Protein concentration was estimated based on reference samples of which the exact protein concentration was determined by amino acid analysis as previously described58,59. Cysteines were reduced by the addition of DTT to a final concentration of 10 mM and incubation at 56 °C for 30 min. Subsequently free thiol groups were alkylated with 30 mM IAA at room temperature (RT) for 30 min in the dark.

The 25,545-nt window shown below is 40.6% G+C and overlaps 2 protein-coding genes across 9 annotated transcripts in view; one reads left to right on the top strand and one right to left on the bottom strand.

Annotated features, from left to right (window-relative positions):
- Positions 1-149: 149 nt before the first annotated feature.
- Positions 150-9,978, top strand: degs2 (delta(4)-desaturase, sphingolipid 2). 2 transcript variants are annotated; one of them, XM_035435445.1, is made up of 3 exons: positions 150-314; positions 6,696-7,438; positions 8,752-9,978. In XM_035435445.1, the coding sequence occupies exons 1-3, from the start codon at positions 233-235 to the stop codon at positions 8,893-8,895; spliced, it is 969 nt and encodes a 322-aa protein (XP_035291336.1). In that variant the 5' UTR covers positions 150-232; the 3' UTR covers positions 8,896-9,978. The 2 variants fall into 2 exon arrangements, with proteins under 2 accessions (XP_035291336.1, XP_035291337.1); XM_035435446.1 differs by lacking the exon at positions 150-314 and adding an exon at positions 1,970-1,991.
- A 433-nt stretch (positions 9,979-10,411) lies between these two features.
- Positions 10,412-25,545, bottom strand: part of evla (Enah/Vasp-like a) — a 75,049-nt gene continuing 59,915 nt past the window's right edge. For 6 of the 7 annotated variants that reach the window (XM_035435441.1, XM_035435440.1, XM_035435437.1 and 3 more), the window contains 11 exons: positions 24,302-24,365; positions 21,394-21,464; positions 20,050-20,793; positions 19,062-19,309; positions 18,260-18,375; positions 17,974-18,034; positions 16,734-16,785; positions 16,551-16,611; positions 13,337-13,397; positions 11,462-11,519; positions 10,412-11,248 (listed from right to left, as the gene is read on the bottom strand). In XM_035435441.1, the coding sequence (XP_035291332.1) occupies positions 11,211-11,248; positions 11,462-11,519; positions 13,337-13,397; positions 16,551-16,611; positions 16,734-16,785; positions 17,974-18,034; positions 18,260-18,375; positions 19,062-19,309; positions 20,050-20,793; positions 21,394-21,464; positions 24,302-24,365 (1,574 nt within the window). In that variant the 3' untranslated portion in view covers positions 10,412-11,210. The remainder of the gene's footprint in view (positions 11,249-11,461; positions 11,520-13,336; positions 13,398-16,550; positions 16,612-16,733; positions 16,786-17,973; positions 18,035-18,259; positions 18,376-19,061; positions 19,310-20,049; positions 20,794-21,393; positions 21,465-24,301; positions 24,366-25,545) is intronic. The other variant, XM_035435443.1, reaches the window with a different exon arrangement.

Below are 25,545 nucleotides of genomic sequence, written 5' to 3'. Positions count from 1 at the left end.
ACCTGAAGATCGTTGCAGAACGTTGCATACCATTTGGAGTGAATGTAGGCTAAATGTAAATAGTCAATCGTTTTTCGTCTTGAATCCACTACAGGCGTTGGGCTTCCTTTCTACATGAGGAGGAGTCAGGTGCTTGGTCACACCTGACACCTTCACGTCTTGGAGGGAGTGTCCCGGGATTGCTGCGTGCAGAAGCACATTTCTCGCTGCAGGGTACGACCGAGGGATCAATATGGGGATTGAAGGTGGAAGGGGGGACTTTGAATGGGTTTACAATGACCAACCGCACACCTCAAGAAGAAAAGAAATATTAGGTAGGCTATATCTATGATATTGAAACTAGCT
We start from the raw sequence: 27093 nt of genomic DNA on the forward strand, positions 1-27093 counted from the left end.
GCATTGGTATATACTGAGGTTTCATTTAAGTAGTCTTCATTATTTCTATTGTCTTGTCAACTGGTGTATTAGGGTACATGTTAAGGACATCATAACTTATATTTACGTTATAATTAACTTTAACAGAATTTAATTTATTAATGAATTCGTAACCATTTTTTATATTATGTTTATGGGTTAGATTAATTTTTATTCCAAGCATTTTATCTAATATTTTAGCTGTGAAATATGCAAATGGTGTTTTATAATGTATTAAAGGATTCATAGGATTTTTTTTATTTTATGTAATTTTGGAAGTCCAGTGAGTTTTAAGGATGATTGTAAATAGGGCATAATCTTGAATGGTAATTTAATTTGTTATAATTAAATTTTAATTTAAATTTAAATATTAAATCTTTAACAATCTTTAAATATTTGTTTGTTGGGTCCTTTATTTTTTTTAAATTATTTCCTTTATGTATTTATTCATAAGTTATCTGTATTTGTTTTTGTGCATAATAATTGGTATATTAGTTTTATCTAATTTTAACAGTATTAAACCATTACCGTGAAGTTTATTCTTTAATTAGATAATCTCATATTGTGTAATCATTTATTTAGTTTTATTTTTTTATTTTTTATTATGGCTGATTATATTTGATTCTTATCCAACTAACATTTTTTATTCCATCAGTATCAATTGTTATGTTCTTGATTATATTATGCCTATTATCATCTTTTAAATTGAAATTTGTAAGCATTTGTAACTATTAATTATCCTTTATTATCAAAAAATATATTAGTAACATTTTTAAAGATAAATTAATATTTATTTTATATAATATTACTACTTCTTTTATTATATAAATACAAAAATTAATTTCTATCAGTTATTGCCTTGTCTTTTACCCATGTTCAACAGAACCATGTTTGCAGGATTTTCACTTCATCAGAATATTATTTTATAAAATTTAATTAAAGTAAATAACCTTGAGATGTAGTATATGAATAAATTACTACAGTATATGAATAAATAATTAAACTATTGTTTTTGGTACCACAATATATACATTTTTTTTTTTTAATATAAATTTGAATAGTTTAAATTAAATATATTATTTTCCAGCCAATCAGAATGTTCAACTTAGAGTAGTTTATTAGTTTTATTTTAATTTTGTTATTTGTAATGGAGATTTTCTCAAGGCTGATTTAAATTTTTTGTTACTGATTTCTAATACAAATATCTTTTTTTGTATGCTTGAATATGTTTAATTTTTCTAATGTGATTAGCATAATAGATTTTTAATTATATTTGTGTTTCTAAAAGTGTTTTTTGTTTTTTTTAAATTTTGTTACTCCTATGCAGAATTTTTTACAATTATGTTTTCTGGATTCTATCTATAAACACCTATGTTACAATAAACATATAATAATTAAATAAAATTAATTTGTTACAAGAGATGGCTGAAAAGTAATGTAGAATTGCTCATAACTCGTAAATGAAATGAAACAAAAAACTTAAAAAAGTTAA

Buffer exchange and proteolysis were carried out by an adapted filter-aided sample preparation60,61 workflow. Lysates corresponding to an approximated protein concentration of 9 µg were diluted 5-fold by addition of freshly prepared62 8.0 M Urea/100 mM Tris-HCl (pH 8.5) and transferred onto the centrifugal device (PALL Nanosep, 30 kDa cutoff). Centrifugation was carried out at RT for 30 min at 13,500 rcf and all following centrifugation steps were performed under the same conditions for 15 min. Three wash steps were carried out with 100 µl of 8.0 M Urea/100 mM Tris-HCl (pH 8.5). To exchange the buffer, the centrifugal devices were washed three times with 100 µl of 50 mM NH4HCO3 (pH 7.8). To the concentrated proteins, 100 µL of proteolysis buffer comprising trypsin (1:20 w/w ratio of protease to substrate), 0.2 M GuHCl and 2 mM CaCl2 in 50 mM NH4HCO3 (pH 7.8) was added and samples were incubated at 37 °C for 14 h. Digested peptides were recovered by centrifugation followed by consecutive washing steps with 50 µL of 50 mM NH4HCO3 and 50 µL of ultra-pure water. The digestion was stopped by addition of 20 µl of 10% TFA. Digests were desalted using SPEC C18, 4 mg sorbent (Agilent) as per manufacturers’ instructions, and quality-controlled as described previously63.